In 1999, National Treasury’s Roland White compiled an affordability report that famously said that whether government wished to enter the deal depended on “its appetite for risk”. Despite this warning, in December 1999, the executive entered into five major arms transactions involving submarines, corvettes, light-utility helicopters, lead-in fighter trainers (Lift), advanced light fighter aircraft and four maritime helicopters, the purchase of which was eventually deferred.

The government ‘sold’ the deal to the South African people on the basis that the offsets (in the form of jobs and investments) would outstrip expenditure. Whether this was the case was highly debatable as there have been several reports over the years of offset obligations not being fully met.

One of the main concerns related to the Lift contract, in respect of Hawk jets awarded to BAE, the salient question being why the contract was awarded to BAE when clearly it was not the most cost-effective option. Then Defence Minister Modise was consistently linked to allegations that he intervened to eliminate cost as a criterion in the evaluation process relating to the Hawk jets.

Modise also allegedly stood to gain from the offsets, as he was a shareholder in Conlog, one of the companies set to benefit from the deal with BAE. Several questions in relation to the Lift contract for Hawk jets were raised by Idasa and others, including: For what reason was the evaluation basis changed from costed to non-costed at such a late stage in the tender process? Who made that decision and why? Were other tenderers told of the change and if not, why not? What are/were the cost implications for South Africa as a result of those changes?

These questions seem as pertinent today as they were in 2001 unfortunately. One doubts we will ever know the truth.

As part of his ordinary functions, then Auditor-General Shauket Fakie investigated certain aspects of the arms transactions and produced a report into the matter in late 2000 that recommended an investigation.

That report formed the subject of a further investigation by Parliament, through Scopa (Standing Committee of Public Accounts). Then Public Protector Selby Baqwa also started a probe of sorts. In October 2000, Scopa produced its own report on the arms transactions after it had conducted hearings into the matter. During those hearings, Chippy Shaik, the Department of Defence’s head of arms acquisition, and Jayendra Naidoo, government’s chief arms deal negotiator, admitted that the costs of the deal had by then ballooned to R43.8 billion. The two reports identified areas of concern and recommended that further investigations be conducted.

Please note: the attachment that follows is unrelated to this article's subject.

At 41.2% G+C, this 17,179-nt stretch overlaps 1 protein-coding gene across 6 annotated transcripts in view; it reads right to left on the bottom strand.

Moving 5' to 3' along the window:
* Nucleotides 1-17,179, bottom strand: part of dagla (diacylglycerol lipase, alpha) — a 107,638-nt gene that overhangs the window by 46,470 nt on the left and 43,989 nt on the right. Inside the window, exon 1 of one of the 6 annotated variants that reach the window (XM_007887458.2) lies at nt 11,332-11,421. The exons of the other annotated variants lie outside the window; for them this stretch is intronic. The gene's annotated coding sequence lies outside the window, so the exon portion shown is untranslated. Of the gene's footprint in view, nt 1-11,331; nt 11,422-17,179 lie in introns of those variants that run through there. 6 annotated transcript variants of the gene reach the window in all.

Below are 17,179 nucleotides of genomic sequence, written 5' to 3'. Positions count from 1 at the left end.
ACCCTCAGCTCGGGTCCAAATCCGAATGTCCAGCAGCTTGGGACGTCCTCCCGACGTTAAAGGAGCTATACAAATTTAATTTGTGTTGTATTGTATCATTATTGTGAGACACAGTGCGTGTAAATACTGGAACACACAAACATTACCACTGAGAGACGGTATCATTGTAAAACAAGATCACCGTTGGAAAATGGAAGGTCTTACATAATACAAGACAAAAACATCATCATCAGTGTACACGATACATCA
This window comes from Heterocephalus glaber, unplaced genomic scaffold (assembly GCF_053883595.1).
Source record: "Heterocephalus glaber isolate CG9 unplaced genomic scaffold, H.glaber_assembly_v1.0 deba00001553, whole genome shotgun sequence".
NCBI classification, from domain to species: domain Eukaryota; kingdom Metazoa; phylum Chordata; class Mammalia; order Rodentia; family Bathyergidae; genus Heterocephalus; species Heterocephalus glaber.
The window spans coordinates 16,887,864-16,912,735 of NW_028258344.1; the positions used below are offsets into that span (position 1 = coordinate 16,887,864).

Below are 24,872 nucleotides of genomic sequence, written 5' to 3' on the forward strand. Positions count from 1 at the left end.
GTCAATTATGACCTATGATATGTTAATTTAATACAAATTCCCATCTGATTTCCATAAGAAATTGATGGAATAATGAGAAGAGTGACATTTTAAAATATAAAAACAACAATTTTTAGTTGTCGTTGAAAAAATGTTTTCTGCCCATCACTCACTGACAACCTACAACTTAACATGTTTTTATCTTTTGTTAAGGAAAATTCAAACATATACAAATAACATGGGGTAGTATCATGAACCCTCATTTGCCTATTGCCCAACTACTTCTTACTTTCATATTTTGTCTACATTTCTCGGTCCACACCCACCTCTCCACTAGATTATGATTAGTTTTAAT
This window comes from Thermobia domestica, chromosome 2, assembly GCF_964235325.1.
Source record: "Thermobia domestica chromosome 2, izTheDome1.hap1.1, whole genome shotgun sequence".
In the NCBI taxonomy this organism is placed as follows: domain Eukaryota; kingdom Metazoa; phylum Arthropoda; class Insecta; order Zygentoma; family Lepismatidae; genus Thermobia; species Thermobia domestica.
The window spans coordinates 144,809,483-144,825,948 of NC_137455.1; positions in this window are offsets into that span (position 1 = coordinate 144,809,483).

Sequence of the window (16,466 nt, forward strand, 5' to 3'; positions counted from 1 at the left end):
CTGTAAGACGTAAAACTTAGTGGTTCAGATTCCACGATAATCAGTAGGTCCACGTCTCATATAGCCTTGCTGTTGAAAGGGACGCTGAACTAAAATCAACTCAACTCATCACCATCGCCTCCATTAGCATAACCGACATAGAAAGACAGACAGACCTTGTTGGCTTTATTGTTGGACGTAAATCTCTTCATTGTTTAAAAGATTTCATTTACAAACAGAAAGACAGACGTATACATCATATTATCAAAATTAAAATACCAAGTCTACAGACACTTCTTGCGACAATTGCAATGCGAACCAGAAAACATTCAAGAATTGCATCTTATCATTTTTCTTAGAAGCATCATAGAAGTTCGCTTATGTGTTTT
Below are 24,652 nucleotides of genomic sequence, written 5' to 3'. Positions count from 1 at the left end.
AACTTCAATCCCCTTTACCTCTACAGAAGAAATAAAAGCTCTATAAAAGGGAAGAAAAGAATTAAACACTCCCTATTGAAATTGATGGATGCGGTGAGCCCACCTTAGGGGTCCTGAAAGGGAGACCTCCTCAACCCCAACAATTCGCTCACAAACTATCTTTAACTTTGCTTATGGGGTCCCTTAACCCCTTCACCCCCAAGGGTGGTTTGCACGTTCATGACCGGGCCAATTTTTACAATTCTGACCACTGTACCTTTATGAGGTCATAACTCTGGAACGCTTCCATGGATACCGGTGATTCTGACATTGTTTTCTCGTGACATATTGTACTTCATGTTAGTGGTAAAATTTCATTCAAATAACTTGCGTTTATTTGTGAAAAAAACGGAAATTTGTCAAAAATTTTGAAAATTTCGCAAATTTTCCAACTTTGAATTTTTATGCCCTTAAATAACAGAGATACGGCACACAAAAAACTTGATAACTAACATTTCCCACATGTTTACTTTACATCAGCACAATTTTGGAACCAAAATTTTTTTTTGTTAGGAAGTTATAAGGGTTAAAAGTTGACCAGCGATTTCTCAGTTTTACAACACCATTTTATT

Scopa had called for a full multi-agency probe into the deal as well as the increase in the cost of the deal. Scopa’s October 2000 report also raised concerns about the procedural regularity of the arms transactions.

Scopa has a very specific and significant role in the parliamentary oversight process. Its core function is to satisfy the legislature that money has been spent in accordance with decisions in the Budget; in other words: the public is getting ‘value for money’. Unlike other parliamentary committees, Scopa does not pass laws as part of the ruling party’s electoral mandate. On the contrary, its mandate is to perform a non-partisan oversight role to ensure the effective management of fiscal resources.

The tradition had until then been that a member of the opposition should chair Scopa because of its exceptional role. Its chairperson at the time of the arms deal investigation was Inkatha Freedom Party (IFP) MP Gavin Woods, a man of unassailable integrity, who chaired the committee with patience, skill and aplomb. Prior to the arms deal, Scopa enjoyed a reputation as one of the best-run, most efficient committees in Parliament, which worked effectively across party lines.